Scope may not like the idea of residential homes but my brother and his fellow residents, his friends, are safe and happy there surrounded by carers they know and who understand their needs. He has been at his home, Hampton House in Northampton, for 24 years. Some residents have been there well over 30. To take this away from them without considering how traumatic that is going to be and without first finding out if there is anywhere appropriate for them to go (there isn’t) is unforgivable.

    What Scope are doing is cruel and they should be ashamed of themselves.

  3. SCOPE has lost its’ way and has unrealistic ideals that society is far more advanced than it truly is and it’s vision is so far removed from the reality, as to be nonsense. A new name and vision document will not compensate for closing eight of your residential care homes (rather than modernise and re-develop and keep long established friendships and skilled staff with vulnerable people who choose to live in group situations). A new website and a new policy does not negate that you are forcing 190 of society’s most vulnerable to move out of their homes into a society where you openly admit, funding and services are woefully inadequate. To add insult to injury, you are advertising for Project Managers to oversee home closures as ‘exciting opportunities’, how inconsiderate and totally emotionally void are the senior management and/or HR team at SCOPE? You should be ashamed of yourselves and the devastation you are upholding as ‘transformation’.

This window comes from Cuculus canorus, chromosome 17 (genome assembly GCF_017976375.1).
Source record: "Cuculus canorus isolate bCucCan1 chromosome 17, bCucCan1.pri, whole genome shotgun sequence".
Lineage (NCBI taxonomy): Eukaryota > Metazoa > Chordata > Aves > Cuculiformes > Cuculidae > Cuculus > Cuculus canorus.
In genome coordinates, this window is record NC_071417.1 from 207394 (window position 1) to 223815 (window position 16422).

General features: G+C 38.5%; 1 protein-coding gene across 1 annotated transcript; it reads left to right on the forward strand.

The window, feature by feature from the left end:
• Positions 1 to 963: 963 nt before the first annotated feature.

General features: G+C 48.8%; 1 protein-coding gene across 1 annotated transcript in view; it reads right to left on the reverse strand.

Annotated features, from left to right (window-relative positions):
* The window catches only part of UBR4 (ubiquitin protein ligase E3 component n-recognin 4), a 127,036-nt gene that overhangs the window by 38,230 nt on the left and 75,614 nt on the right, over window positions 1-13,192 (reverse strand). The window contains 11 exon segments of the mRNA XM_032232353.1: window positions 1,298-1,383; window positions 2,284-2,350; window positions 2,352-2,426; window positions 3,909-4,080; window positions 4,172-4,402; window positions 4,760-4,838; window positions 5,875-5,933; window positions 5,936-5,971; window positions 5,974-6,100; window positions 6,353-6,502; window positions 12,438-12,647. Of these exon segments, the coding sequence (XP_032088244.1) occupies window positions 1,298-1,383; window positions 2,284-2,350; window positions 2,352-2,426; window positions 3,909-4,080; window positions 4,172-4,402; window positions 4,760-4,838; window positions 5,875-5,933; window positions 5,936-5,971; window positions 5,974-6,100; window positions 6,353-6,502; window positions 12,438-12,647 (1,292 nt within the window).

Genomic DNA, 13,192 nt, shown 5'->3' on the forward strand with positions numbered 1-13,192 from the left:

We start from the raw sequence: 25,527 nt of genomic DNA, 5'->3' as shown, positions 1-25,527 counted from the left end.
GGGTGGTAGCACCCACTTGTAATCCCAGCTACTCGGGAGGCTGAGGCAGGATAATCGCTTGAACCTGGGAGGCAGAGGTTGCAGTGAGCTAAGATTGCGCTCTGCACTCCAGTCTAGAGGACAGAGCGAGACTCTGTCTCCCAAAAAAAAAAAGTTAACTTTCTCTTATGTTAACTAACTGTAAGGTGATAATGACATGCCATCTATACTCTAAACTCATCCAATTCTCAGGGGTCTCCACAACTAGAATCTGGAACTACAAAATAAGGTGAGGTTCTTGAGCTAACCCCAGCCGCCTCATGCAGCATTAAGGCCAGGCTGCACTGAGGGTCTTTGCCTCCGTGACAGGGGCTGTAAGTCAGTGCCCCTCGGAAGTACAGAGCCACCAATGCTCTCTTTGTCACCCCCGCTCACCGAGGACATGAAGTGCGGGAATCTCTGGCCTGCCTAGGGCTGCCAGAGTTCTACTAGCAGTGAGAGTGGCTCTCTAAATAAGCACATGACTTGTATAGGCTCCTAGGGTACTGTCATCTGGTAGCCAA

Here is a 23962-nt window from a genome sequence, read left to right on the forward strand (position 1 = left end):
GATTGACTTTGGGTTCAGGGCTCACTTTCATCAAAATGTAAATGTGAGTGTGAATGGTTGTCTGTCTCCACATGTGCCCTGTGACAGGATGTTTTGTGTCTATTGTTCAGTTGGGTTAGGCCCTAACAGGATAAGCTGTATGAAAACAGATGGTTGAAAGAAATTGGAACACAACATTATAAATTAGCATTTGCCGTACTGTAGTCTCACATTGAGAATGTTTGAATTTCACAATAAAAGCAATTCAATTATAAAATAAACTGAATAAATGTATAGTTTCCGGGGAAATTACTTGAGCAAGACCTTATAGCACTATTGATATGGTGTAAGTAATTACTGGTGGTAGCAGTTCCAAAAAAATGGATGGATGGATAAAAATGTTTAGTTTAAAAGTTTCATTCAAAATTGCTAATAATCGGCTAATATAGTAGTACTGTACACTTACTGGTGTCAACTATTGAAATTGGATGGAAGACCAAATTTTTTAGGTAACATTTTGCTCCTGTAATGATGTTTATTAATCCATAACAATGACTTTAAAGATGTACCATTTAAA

4. Scope are saying that 2014 is a big year for them and that their new strategy is all about changing society and they have ambitious plans to make society a better place for disabled people. What that means to them is closing 8 of the care homes they currently run forcing nearly 200 severely disabled residents to find alternative facilities. Never mind what cost or trauma they endure Scope will have achieved its objective and in doing so will make the lives of these vulnerable people a complete misery and will destroy the network of friends and support that has been built up over the past 30 plus years.
    It is true that 20 years ago, they changed their name in a bid to take a stand against bad attitudes to disability. What they really meant was that they were abandoning the very severely disabled and would concentrate on providing better facilities for the less disabled which would provide them with a much needed better public persona and thus bring in more donations.